Posts filed under 'Intellectual Property'

Professor Mary Wong at Internet & Society 2007

QuickTime Video

Professor Mary Wong of Franklin Pierce Law Center presents a summary of day one and looks ahead at Internet & Society 2007 on June 1.

Runtime: 10:54, size: 320×240, 31MB, .MOV, H.264 codec

Add comment June 17th, 2007

Introduction and Welcome to Internet & Society 2007

QuickTime Video

Professor Charles Ogletree, Executive Director of The Charles Hamilton Houston Institute for Race and Justice and Internet & Society 2007 Co-chair kicks off the conference with a special welcome from Professor Charles Nesson, Berkman Center for Internet & Society Founder and Internet & Society 2007 Co-chair on June 1.

Runtime: 13:19, size: 320×240, 37MB, .MOV, H.264 codec

Add comment June 17th, 2007

An Open Source Marriage of Audio, Music, and Radio

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New Jersey freeform radio station WFMU has been a leader in non-commercial radio’s use of web technologies and social media. General Manager Ken Freedman joined us at the Berkman Center on May 9 to discuss WFMU’s latest project, an open source audio library to be known as the Free Music Archive.

1 comment May 23rd, 2007

An Open Source Marriage of Audio, Music, and Radio

New Jersey freeform radio station WFMU has been a leader in non-commercial radio’s use of web technologies and social media. General Manager Ken Freedman joined us at the Berkman Center on May 9 to discuss WFMU’s latest project, an open source audio library to be known as the Free Music Archive.

Download the audio podcast (time: 1:20:52). Please note the audio quality improves after 1:02.

1 comment May 9th, 2007

IS2K7 Interview with Michael Hemment

Michael Hemment is Research Librarian and Head of Scholarly Research Initiatives at Widener Library, here at Harvard University. Recently, MediaBerkman producer Colin Rhinesmith sat down with Michael to discuss a number of pressing issues in the research field.

Download the audio podcast (time: 22:55).

In this Internet & Society 2007 podcast, Michael discusses the available means of research at the University and how the sharing of information will change greatly from the way we understand it today. Some of the specific topics include copyright, fair use, tagging, digital imaging, open source materials, and more. All of these are central to the question of the role of University in Cyberspace – the theme of this year’s Internet & Society Conference, Knowledge Beyond Authority.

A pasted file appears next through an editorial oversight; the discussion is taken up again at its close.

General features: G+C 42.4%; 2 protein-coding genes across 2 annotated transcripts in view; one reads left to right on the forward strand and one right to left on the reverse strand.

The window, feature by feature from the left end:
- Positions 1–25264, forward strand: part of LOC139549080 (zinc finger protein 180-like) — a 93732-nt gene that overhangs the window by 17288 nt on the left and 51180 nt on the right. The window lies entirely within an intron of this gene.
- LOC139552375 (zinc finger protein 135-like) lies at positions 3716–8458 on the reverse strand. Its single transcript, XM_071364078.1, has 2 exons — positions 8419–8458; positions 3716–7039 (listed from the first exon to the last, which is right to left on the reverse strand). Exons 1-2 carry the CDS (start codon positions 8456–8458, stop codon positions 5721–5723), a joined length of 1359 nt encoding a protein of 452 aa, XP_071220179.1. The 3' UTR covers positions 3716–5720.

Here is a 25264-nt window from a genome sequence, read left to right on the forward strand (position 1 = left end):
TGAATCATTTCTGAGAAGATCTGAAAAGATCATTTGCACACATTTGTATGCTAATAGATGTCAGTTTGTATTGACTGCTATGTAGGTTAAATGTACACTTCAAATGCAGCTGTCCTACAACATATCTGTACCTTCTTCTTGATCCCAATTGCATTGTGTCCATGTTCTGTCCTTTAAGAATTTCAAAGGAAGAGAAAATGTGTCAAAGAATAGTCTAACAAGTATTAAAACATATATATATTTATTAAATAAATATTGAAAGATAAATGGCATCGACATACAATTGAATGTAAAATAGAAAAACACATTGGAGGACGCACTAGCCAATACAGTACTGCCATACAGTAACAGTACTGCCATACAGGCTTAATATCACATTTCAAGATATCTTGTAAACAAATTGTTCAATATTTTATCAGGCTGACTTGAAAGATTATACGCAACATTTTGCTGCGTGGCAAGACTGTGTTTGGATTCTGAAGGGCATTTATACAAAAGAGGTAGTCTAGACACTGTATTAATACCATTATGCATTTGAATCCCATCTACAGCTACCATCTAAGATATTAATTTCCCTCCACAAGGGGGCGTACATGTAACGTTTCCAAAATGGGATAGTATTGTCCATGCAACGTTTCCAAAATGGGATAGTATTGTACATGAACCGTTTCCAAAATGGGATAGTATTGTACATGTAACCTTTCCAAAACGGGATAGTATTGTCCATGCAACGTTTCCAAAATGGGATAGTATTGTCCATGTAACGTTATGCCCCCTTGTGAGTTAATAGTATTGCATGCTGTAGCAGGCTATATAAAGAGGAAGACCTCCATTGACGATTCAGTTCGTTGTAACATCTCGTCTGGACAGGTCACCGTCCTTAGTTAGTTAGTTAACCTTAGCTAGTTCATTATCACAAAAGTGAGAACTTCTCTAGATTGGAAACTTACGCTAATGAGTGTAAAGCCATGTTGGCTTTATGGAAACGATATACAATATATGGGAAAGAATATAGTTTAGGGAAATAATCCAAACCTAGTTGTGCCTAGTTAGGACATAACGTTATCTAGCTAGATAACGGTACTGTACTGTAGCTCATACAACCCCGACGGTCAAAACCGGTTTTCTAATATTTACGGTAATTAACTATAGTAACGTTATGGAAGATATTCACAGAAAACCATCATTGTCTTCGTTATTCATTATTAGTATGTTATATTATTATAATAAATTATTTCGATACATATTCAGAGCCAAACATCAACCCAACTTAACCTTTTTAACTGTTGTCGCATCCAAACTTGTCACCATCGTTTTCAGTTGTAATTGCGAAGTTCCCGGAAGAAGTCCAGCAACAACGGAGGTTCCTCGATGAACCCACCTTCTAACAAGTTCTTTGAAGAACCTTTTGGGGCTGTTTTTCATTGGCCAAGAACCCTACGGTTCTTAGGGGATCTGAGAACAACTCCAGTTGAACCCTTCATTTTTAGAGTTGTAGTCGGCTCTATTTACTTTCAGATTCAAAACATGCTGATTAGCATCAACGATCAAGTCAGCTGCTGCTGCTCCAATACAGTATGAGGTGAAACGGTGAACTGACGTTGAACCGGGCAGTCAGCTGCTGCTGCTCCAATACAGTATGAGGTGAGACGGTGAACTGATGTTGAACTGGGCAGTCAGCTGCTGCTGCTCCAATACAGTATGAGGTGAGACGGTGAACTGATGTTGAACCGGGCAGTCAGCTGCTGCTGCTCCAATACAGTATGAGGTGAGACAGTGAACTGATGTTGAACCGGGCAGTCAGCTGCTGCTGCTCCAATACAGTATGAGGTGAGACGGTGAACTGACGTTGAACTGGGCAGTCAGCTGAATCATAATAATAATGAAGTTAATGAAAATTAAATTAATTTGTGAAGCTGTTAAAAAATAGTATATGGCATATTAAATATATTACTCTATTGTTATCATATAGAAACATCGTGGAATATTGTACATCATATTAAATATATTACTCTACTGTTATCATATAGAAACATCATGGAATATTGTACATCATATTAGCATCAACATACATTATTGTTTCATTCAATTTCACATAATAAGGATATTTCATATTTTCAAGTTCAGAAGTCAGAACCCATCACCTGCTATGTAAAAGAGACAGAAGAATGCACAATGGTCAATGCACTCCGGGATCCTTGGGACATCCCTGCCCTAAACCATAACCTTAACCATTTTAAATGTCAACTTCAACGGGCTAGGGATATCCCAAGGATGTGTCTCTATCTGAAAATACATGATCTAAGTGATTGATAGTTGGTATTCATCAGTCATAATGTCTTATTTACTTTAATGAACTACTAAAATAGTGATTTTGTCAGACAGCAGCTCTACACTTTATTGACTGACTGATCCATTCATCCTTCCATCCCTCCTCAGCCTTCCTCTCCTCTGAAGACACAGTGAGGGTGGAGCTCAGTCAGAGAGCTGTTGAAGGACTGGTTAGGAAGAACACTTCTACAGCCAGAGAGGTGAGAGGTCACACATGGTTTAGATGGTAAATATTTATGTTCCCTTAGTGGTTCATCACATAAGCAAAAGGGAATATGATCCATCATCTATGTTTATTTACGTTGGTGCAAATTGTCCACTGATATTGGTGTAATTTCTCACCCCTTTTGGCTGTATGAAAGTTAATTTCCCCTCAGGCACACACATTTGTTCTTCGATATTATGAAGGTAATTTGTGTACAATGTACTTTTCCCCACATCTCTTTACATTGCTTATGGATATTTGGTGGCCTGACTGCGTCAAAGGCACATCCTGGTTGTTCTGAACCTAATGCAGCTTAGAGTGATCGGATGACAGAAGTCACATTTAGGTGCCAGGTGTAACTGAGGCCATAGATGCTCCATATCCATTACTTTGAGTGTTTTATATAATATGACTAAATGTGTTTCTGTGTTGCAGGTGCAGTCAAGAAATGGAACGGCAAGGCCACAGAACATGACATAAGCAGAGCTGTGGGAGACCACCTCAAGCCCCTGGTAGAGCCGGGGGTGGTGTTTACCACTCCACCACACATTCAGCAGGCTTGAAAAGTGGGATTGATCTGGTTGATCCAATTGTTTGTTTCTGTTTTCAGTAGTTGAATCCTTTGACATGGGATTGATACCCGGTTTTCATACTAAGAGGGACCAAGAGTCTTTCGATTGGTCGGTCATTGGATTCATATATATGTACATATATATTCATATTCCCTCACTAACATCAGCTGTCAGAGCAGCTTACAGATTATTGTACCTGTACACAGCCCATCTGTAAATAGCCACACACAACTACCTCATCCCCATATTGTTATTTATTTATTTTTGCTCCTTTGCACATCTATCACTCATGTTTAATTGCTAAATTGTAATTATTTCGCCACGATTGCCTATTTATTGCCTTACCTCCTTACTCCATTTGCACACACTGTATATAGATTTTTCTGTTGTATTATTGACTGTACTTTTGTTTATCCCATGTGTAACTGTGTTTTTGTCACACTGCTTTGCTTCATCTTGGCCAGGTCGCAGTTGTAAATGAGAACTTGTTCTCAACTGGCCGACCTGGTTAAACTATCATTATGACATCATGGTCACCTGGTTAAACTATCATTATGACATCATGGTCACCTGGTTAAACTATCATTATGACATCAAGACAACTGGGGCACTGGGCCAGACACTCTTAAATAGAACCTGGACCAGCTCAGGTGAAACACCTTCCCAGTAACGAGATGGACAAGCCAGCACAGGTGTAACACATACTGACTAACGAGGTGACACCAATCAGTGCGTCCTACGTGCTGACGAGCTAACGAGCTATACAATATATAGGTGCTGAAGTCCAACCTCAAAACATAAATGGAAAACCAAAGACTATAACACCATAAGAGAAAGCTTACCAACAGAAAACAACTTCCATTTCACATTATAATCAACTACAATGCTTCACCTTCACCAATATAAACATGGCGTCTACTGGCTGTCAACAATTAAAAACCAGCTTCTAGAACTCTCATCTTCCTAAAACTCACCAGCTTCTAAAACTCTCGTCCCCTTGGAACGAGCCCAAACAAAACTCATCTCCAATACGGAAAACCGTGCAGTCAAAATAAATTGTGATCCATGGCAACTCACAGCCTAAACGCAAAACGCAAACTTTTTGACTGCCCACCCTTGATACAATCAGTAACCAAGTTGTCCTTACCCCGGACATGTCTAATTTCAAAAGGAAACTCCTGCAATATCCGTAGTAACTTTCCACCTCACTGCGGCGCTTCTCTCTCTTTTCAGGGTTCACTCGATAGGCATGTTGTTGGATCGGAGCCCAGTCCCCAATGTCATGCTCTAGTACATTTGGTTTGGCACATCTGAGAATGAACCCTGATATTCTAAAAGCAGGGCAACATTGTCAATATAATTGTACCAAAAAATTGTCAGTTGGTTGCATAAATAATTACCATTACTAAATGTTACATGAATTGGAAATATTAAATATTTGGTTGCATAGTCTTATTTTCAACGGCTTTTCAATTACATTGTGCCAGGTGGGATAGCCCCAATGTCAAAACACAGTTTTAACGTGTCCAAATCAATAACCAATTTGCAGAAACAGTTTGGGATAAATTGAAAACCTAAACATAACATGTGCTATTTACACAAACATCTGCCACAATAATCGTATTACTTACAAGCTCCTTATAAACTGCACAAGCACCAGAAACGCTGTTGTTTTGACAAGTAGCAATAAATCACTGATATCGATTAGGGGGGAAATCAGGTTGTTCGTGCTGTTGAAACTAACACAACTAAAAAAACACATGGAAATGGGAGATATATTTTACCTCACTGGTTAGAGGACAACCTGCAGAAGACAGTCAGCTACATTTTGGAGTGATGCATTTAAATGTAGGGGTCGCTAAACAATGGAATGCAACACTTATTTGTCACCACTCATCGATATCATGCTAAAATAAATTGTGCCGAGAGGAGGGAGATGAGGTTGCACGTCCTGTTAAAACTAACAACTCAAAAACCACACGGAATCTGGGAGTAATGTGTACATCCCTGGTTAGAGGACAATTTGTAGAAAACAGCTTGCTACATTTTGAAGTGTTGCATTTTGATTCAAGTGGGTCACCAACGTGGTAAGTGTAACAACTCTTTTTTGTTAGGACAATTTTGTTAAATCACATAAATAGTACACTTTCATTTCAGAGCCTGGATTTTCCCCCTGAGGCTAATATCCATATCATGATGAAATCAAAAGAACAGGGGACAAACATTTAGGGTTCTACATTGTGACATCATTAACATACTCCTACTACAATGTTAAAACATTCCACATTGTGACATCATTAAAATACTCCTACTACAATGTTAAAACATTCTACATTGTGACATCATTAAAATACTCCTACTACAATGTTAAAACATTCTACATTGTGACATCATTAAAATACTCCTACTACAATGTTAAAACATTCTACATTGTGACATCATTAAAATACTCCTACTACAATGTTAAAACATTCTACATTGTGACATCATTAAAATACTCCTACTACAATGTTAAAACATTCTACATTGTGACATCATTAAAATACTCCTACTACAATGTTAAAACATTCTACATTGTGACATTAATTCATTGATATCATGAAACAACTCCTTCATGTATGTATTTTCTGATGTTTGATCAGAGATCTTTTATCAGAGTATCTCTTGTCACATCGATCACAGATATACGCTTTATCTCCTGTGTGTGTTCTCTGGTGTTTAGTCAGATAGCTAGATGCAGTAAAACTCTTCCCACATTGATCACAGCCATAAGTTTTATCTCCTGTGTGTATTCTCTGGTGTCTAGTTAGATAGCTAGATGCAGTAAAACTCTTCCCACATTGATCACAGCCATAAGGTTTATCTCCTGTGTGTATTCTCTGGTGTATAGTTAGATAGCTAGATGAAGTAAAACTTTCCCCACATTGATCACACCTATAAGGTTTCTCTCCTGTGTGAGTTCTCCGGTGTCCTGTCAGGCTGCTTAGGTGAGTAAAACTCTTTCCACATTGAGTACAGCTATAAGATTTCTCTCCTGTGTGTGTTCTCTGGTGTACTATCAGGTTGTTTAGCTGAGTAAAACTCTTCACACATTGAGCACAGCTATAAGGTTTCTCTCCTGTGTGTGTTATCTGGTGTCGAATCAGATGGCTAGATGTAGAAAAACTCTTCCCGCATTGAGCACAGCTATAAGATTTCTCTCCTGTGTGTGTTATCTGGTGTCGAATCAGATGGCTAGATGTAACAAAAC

There are many ways to be involved in this discussion. You can listen to the interview, visit the conference website to add a question for the June 1st conference, register to attend, and help us answer: How should universities relate to intellectual property? With respect to university knowledge creation how interconnected with the public realm should our “library of information” be?

Attribution: Music used in this AudioBerkman podcast was sampled from a track by “pilot” titled “multireplicalproliferation” available under a Creative Commons Attribution 2.5 license.

Add comment April 25th, 2007

Wendy Seltzer, “Sacked by Copyright”

When Berkman Fellow and Chilling Effects founder Wendy Seltzer posted a Super Bowl clip to YouTube, she thought she’d get to teach a bit about copyright — the clip was the NFL’s warning that “Any other use of this telecast or of any pictures, descriptions, or accounts of the game without the NFL’s consent, is prohibited.” In series of DMCA notices, copyright takedowns, counter-notifications, and put-backs, Seltzer has found the process more convoluted than even she anticipated. Join the discussion at the Berkman Center about the free expression stakes in Viacom v. YouTube: copyright, safe-harbors, and Chilling Effects.

Download the audio podcast (time: 1:10:31).

Brooklyn Law School, where she teaches Internet Law and Privacy. She was previously a staff attorney with Electronic Frontier Foundation, focused on intellectual property and free speech issues. She is a 1999 graduate of Harvard Law School and a 1996 graduate of Harvard College.